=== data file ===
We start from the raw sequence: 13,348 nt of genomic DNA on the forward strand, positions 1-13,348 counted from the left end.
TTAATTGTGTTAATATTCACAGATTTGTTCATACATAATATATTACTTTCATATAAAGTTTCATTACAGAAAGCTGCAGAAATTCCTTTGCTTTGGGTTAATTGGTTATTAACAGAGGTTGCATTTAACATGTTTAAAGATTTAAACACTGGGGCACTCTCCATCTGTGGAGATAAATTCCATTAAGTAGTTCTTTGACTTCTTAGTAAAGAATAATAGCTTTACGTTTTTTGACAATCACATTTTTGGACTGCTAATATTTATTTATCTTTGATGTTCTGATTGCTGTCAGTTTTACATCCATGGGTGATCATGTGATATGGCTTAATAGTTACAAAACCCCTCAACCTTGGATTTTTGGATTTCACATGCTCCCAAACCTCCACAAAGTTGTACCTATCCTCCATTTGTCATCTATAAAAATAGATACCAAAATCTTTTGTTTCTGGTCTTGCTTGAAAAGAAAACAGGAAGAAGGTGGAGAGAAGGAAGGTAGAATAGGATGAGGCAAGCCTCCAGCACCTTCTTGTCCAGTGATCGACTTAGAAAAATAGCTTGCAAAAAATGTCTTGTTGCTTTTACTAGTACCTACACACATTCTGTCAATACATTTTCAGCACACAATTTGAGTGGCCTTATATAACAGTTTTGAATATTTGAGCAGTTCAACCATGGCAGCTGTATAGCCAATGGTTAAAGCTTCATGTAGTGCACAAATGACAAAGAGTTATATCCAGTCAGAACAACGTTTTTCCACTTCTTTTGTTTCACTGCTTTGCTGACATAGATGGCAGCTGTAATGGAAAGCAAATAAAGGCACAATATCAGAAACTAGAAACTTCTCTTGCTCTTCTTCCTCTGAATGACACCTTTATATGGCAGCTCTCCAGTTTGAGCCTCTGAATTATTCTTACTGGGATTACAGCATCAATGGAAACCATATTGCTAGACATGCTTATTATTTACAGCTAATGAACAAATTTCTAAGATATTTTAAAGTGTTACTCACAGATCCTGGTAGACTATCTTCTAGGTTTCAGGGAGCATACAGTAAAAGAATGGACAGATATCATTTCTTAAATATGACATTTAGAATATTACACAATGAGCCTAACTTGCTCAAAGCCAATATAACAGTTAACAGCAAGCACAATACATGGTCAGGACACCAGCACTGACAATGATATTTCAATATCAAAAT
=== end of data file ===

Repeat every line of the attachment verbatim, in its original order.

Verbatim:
We start from the raw sequence: 13,348 nt of genomic DNA on the forward strand, positions 1-13,348 counted from the left end.
TTAATTGTGTTAATATTCACAGATTTGTTCATACATAATATATTACTTTCATATAAAGTTTCATTACAGAAAGCTGCAGAAATTCCTTTGCTTTGGGTTAATTGGTTATTAACAGAGGTTGCATTTAACATGTTTAAAGATTTAAACACTGGGGCACTCTCCATCTGTGGAGATAAATTCCATTAAGTAGTTCTTTGACTTCTTAGTAAAGAATAATAGCTTTACGTTTTTTGACAATCACATTTTTGGACTGCTAATATTTATTTATCTTTGATGTTCTGATTGCTGTCAGTTTTACATCCATGGGTGATCATGTGATATGGCTTAATAGTTACAAAACCCCTCAACCTTGGATTTTTGGATTTCACATGCTCCCAAACCTCCACAAAGTTGTACCTATCCTCCATTTGTCATCTATAAAAATAGATACCAAAATCTTTTGTTTCTGGTCTTGCTTGAAAAGAAAACAGGAAGAAGGTGGAGAGAAGGAAGGTAGAATAGGATGAGGCAAGCCTCCAGCACCTTCTTGTCCAGTGATCGACTTAGAAAAATAGCTTGCAAAAAATGTCTTGTTGCTTTTACTAGTACCTACACACATTCTGTCAATACATTTTCAGCACACAATTTGAGTGGCCTTATATAACAGTTTTGAATATTTGAGCAGTTCAACCATGGCAGCTGTATAGCCAATGGTTAAAGCTTCATGTAGTGCACAAATGACAAAGAGTTATATCCAGTCAGAACAACGTTTTTCCACTTCTTTTGTTTCACTGCTTTGCTGACATAGATGGCAGCTGTAATGGAAAGCAAATAAAGGCACAATATCAGAAACTAGAAACTTCTCTTGCTCTTCTTCCTCTGAATGACACCTTTATATGGCAGCTCTCCAGTTTGAGCCTCTGAATTATTCTTACTGGGATTACAGCATCAATGGAAACCATATTGCTAGACATGCTTATTATTTACAGCTAATGAACAAATTTCTAAGATATTTTAAAGTGTTACTCACAGATCCTGGTAGACTATCTTCTAGGTTTCAGGGAGCATACAGTAAAAGAATGGACAGATATCATTTCTTAAATATGACATTTAGAATATTACACAATGAGCCTAACTTGCTCAAAGCCAATATAACAGTTAACAGCAAGCACAATACATGGTCAGGACACCAGCACTGACAATGATATTTCAATATCAAAAT